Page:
As fuel costs continue to rise, transporting perishable food items becomes more expensive. And as water supplies continue to diminish, growing crops becomes more challenging. Those are two reasons why it’s so important to address the food spoilage problems that plague the perishable foods cold supply chain, and one reason why President Obama recently signed the Food Safety Modernization Act.
According to the United Nations Environment Program (UNEP), over half of the food produced globally is lost, wasted or discarded as a result of inefficiency in the human-managed food chain.
With that in mind, the food cold supply chain is turning to RFID-based solutions that can monitor temperature and expiration dates. In November, Intelleflex launched on-demand, product-level monitoring system for perishable foods and the pharmaceutical cold chain.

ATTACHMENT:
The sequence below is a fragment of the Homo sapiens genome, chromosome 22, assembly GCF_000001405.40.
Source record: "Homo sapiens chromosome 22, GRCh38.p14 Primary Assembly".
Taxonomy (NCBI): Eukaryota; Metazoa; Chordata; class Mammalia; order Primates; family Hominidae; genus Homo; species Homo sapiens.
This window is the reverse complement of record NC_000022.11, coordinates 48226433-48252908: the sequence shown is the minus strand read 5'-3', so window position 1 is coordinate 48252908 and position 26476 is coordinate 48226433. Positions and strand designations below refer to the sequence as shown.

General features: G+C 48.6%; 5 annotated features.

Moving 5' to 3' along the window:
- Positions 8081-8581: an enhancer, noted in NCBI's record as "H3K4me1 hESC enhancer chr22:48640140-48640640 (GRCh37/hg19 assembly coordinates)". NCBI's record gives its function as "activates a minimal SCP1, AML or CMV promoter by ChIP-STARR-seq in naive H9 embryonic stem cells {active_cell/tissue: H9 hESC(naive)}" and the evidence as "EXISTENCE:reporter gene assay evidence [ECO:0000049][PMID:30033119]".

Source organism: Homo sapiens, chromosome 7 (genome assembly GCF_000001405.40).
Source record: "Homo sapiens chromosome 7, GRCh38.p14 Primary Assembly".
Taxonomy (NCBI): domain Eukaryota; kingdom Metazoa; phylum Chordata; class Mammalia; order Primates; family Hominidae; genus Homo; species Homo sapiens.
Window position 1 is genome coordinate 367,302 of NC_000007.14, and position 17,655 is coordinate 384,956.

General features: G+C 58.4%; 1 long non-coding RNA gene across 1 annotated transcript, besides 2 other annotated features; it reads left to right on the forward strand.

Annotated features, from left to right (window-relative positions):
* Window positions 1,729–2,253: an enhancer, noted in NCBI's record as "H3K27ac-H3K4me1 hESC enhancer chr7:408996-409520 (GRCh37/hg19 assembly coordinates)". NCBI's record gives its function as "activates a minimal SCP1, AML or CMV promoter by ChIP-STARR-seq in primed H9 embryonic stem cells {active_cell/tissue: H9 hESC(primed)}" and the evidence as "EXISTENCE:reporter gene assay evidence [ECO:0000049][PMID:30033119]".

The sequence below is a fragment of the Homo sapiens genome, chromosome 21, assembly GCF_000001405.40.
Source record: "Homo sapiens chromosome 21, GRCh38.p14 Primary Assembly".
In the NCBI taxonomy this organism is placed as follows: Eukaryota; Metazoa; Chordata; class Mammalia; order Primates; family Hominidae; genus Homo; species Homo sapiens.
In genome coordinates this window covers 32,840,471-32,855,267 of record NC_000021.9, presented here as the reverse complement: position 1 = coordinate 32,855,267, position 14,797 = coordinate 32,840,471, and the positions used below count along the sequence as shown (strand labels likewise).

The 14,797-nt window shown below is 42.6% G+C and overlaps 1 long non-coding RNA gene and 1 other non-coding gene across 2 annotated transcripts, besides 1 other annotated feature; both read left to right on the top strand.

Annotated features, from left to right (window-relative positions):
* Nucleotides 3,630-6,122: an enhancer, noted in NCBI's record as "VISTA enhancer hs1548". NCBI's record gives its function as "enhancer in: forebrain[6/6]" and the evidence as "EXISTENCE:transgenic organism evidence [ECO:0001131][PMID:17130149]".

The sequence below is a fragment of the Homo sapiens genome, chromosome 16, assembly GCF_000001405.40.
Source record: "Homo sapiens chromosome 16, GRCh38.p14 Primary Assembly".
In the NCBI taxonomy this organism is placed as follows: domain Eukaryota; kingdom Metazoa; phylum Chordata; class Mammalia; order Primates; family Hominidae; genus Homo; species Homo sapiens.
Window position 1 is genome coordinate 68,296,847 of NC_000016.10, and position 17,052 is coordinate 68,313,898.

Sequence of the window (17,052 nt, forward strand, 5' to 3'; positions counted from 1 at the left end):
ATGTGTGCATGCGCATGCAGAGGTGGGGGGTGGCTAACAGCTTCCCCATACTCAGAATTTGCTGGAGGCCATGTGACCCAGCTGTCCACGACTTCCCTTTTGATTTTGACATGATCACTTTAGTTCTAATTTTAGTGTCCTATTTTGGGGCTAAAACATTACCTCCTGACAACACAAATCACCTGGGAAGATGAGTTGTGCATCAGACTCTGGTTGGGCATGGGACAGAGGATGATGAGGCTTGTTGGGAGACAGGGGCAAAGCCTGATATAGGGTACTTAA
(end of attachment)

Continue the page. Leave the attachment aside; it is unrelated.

The Intelleflex solution was recently featured in a news segment by WKGO-TV, an affiliate of ABC News. Click here to watch the video.
A blurb from the news report:
By most accounts, one-third of all fruits and vegetables are discarded somewhere between the field and the customer because it is so difficult to monitor the shelf life of produce. A temperature variation of just 2 degrees during shipment can cut 4 days off the life of berries and bananas. Current technology monitors only a whole truck, regardless of which side travels in the sun or other factors. This technology, on the other hand, records what happens to every pallet, every minute, every step of the way.
Peter Mehring, CEO of Santa Clara’s Intelleflex says, “We collect a month of temperature data in one tag that can be quickly be read out and be displayed on our handheld readers.”
Click here to view RFID 24-7′s coverage on how RFID is being used in agriculture.